Retrospectively (looking backwards from 2019), placing all your chips on a cheap equity-only index fund looks like genius, but prospectively (forwards from 2009) it would have been insane for any prudent institutional investor.

Endowments and foundations are long-term global investors with horizons extending out fifty, a hundred years and more, and the trustees and CIOs build portfolios to last for generations.

The job of CIO at an endowment or any financial institution is not to beat the VFIAX, but to meet the objectives set by the board who view capital preservation and steady cash flows as paramount.

The sages speak: Omaha vs. New Haven

In our letter we quoted an anonymous board member who was ready to throw up his hands and index his institution’s endowment, thereby avoiding a lot of fees.

We know this board chair and he’s an able and experienced financial exec. 

But some bigger and more eminent investors have also taken positions both for and against a passive strategy.



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Performance & Persistence: 1-10 year Endowment Returns

11 / 26 / 2019
by Charles Skorina | Comments are closed

Our FY2019 institutional investment update presents the latest one and ten-year returns for sixty endowments.

We consider ten-year returns to be a rigorous and revealing measure of the strength of an institution’s oversight and investment abilities.

Despite rumblings to the contrary, our latest research shows that many nonprofit chief investment officers – and their boards – deliver meaningful value to their institutions.

The road to riches

Most high-performance investment offices on our list have stable boards and long serving CIOs.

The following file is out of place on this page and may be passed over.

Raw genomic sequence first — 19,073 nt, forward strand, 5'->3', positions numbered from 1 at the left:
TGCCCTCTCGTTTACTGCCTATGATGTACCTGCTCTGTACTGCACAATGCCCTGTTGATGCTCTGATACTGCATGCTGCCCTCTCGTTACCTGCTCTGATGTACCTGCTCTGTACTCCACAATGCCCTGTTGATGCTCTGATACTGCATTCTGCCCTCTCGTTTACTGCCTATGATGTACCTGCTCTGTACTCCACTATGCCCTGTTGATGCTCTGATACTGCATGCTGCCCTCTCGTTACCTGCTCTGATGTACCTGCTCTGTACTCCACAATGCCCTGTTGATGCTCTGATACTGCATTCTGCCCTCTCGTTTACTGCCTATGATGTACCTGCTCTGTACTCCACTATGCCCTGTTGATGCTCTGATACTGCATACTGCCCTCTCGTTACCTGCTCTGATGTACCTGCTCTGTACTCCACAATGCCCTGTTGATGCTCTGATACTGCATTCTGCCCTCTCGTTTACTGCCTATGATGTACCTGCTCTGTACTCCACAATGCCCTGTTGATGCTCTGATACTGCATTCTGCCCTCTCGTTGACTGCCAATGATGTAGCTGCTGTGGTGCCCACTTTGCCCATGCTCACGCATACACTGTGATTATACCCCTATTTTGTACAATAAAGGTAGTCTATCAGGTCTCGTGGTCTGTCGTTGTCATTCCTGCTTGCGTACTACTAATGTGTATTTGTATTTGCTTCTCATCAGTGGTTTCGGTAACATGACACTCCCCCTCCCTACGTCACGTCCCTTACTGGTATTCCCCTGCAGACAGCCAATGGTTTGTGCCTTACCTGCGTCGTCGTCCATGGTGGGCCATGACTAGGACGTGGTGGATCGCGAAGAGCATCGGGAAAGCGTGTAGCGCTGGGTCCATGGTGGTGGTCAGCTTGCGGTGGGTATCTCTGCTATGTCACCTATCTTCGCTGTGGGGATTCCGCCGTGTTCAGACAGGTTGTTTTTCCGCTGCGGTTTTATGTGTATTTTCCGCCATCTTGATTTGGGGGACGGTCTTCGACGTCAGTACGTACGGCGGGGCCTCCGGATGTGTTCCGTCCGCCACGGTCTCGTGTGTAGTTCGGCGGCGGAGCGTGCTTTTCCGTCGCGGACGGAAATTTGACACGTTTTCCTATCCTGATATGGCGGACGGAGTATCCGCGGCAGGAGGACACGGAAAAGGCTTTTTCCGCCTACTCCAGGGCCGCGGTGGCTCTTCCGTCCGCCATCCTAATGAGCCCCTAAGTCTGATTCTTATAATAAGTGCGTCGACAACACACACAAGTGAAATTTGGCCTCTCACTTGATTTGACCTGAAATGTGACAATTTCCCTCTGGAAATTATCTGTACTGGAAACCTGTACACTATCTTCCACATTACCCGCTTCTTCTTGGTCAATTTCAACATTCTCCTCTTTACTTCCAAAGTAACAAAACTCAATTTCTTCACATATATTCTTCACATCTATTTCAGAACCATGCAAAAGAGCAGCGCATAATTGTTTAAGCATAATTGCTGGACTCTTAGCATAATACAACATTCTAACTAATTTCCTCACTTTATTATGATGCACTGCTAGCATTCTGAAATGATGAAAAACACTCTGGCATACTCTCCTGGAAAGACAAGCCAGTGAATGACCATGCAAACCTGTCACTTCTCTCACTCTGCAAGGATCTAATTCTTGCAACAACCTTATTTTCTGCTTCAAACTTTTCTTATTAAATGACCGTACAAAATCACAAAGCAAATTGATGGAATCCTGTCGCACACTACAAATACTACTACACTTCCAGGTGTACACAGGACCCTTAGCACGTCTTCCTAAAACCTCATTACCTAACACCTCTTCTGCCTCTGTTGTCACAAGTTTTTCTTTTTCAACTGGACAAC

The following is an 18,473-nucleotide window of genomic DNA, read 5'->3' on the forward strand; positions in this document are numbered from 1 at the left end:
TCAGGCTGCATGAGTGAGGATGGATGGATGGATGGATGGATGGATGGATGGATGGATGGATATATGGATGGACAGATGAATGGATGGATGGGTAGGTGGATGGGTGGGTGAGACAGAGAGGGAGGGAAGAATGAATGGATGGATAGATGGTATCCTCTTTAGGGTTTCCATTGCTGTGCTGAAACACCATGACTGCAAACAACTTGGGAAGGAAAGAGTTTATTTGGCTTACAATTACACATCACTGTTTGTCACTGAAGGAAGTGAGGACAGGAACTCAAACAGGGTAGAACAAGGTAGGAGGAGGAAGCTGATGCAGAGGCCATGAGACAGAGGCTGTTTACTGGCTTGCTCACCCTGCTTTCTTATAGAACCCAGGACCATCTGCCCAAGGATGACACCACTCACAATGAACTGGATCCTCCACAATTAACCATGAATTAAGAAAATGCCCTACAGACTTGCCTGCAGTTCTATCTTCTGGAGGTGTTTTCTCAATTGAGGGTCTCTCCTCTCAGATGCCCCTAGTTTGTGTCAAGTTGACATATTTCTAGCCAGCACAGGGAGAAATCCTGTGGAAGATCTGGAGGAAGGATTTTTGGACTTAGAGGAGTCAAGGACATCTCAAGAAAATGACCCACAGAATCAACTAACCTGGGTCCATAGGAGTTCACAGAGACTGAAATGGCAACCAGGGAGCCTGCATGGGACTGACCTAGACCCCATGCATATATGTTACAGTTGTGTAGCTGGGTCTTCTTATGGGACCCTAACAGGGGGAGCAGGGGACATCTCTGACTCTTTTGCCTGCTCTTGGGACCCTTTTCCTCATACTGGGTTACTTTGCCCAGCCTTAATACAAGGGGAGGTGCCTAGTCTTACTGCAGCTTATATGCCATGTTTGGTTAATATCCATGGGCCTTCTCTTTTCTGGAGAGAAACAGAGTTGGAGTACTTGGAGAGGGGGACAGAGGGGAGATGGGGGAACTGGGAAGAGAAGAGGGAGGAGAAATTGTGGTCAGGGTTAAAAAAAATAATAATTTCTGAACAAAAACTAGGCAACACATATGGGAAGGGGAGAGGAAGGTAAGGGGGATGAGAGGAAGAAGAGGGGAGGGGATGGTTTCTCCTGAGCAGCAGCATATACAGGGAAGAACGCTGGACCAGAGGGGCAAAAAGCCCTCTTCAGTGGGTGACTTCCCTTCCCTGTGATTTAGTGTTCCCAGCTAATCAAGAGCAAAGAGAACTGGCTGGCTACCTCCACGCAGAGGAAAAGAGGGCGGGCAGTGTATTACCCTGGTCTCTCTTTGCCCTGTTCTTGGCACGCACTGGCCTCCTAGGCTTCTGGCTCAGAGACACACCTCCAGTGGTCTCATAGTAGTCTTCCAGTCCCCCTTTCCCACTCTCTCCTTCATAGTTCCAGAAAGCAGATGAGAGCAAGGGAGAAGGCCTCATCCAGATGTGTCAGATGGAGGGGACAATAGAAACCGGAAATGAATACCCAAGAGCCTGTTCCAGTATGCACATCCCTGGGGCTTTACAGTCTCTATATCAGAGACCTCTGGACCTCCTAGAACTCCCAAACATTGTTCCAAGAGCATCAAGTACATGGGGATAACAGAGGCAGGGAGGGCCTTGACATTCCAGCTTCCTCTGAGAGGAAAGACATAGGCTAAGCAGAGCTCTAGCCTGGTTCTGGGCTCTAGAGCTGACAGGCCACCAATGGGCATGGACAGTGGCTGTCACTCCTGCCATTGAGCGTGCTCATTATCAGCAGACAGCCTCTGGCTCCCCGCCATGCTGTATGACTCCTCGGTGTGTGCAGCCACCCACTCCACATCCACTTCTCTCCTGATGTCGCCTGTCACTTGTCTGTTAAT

It takes years to fully implement a multi-asset, multi-generational investment strategy and altering course mid-stream – a new investment chair?  a change in CIOs? – can sap performance for a decade.

We recruit these executives for a living and avidly follow all institutional investment heads managing assets over $1 billion (and many with less), tracking their performance and scrutinizing their abilities. 

They may have a down year or two but, as we spotlighted in an earlier report, top chief investment officers stay on top.

And now, on to the table for our fresh-from-the-oven, pre-Thanksgiving performance chart!



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OCIO Growth in 2019: The Party’s Over

10 / 29 / 2019
by Charles Skorina | Comments are closed

No one knows exactly when the Southern Cottontail Rabbit diverged from its other 19 (or so) North American Cottontail cousins, becoming its own distinct species of bunny.

In evolution these things just happen.

Similarly, among financial institutions, modern banks seem to have evolved from traditional moneylenders somewhere in northern Italy in the late 14th century.  But that fateful development could only be recognized in retrospect.

Our friend John Hirtle, of Hirtle, Callaghan & Co, claims that he (with fellow Goldman Sachs vet Donald Callaghan) birthed the OCIO species in 1988.  He's a very nice (and imposing) man, so we take him at his word.

In any case, there were soon several smallish firms pursuing the OCIO business model in the early 1990s.

The core idea was to offer a diversified and full-discretion money management function to family offices and others who could no longer effectively or affordably do the job in-house (even with the help of traditional trust banking services).